Why ADHD Can Look Like Depression
Bob decides to see a psychiatrist. Bob says “Doc, I’ve lost interest in my favorite hobby, I have trouble motivating myself to do anything, I feel like a failure, and I sleep until noon every day.” Bob walks out with a prescription for antidepressants.
So what happens next? Maybe the meds relieve Bob’s depression, and he begins his path toward mental health recovery. But it’s also possible that Bob has ADHD.
First, people with ADHD generally have motivation deficits. They have trouble summoning the cognitive resources to make themselves do things they know they should do, especially things they don’t find inherently rewarding or interesting. Likewise, lack of motivation is a symptom of depression.
People with ADHD are also easily bored, and they often start hobbies or projects only to quickly lose interest. This can appear like the loss of interest in and ability to derive pleasure from activities that were once enjoyable that is seen in depression.
ADHD, like depression, is often associated with sleep difficulties. In the case of ADHD, these can range from insomnia to a delayed circadian rhythm. Hence why Bob sleeps until noon every day. If Bob’s doctor is already interpreting Bob’s symptoms through the lens of depression after hearing about Bob’s loss of interest and lack of motivation, Bob’s sleep abnormalities might appear to reinforce that diagnosis.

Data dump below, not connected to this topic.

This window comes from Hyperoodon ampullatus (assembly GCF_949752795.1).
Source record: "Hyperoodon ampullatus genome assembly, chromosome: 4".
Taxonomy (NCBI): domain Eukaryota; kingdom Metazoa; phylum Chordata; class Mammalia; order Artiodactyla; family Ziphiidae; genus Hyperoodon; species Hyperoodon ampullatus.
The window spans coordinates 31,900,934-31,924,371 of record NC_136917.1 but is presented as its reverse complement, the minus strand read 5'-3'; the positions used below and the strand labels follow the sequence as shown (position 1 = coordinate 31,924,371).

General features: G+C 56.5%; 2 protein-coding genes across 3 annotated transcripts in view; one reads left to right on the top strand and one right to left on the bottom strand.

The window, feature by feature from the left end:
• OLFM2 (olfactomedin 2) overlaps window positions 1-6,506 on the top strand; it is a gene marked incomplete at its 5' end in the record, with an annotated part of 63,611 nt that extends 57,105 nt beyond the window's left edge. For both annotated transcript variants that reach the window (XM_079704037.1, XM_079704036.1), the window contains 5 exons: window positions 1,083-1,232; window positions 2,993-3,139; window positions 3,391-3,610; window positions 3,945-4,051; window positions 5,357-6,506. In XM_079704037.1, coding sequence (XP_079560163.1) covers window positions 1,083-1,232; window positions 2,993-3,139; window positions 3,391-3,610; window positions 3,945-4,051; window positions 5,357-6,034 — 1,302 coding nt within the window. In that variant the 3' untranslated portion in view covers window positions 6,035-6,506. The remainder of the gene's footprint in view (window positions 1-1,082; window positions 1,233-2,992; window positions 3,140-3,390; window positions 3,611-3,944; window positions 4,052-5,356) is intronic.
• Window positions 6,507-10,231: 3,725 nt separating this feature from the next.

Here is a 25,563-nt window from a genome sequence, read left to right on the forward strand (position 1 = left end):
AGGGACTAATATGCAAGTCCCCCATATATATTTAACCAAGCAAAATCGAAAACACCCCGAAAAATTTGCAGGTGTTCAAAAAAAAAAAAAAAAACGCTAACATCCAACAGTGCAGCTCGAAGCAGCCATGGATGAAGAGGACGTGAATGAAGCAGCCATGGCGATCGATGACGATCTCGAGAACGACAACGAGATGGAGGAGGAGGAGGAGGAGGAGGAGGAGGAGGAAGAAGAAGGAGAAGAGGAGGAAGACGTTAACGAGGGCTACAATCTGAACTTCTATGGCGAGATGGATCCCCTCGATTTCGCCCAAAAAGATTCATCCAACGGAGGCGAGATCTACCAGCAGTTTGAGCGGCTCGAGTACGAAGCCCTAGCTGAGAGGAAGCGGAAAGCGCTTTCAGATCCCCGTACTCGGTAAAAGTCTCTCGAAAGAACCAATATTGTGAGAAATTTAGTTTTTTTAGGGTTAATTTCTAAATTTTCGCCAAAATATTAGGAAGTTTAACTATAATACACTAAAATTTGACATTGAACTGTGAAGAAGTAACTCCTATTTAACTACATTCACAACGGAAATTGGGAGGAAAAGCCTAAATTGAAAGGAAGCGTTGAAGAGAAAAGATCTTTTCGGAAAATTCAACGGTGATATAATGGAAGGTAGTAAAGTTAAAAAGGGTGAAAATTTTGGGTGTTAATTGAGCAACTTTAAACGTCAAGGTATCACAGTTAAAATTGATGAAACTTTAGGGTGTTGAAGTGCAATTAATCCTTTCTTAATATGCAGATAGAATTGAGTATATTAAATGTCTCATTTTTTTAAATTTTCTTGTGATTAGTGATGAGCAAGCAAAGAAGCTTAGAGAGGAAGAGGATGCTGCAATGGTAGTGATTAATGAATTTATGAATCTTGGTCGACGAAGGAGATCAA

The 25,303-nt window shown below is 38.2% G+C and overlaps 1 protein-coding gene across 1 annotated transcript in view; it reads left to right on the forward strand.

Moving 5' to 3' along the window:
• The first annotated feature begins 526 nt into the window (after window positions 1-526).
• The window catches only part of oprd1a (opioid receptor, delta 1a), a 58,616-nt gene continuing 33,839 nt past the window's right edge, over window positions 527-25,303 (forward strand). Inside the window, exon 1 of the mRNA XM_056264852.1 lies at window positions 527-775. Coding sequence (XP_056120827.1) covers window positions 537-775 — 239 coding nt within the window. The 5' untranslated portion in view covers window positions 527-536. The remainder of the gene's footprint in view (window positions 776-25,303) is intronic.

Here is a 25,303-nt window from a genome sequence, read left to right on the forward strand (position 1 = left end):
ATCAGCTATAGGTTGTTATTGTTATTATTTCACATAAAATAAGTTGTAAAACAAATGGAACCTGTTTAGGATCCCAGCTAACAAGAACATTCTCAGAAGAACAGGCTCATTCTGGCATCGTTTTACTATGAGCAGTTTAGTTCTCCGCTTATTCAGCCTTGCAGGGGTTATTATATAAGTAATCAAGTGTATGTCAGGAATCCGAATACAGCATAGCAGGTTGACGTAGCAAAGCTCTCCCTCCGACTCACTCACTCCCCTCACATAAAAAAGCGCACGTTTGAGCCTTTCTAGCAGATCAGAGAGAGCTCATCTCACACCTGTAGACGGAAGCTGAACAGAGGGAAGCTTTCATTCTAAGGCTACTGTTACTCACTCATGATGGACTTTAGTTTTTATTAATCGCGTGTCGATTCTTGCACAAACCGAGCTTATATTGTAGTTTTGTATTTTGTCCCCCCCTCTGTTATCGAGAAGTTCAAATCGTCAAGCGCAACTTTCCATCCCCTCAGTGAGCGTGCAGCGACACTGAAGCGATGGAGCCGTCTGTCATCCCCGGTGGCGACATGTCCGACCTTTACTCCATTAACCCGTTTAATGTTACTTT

Finally, there is the fact that undiagnosed ADHD really can cause feelings of shame, frustration, pessimism and low self-esteem. Not that these feelings are themselves symptoms of ADHD, but that they’re a natural consequences of the chaos, repeated failures and sense of underachievement that ADHD wreaks on people’s lives. In some cases, ADHD can even exist side-by-side with full-blown depression.
Of course, while some symptoms of depression and ADHD appear similar, the treatments for the two disorders are different. If you’re being treated for depression when your main problem is ADHD, you’re not going to get good results. You’re probably just going to lose faith in mental health professionals’ ability to help you.
For that reason, it’s important to find a doctor who will take the time to differentiate between ADHD and depression. Ultimately, a little extra work at the diagnosis stage will make a big difference when it comes to receiving effective treatment and improving your life.
Image: Flickr/Spiced Coffee
Petersen, N. (2017). Why ADHD Can Look Like Depression. Psych Central. Retrieved on January 21, 2018, from https://blogs.psychcentral.com/adhd-millennial/2017/12/why-adhd-can-look-like-depression/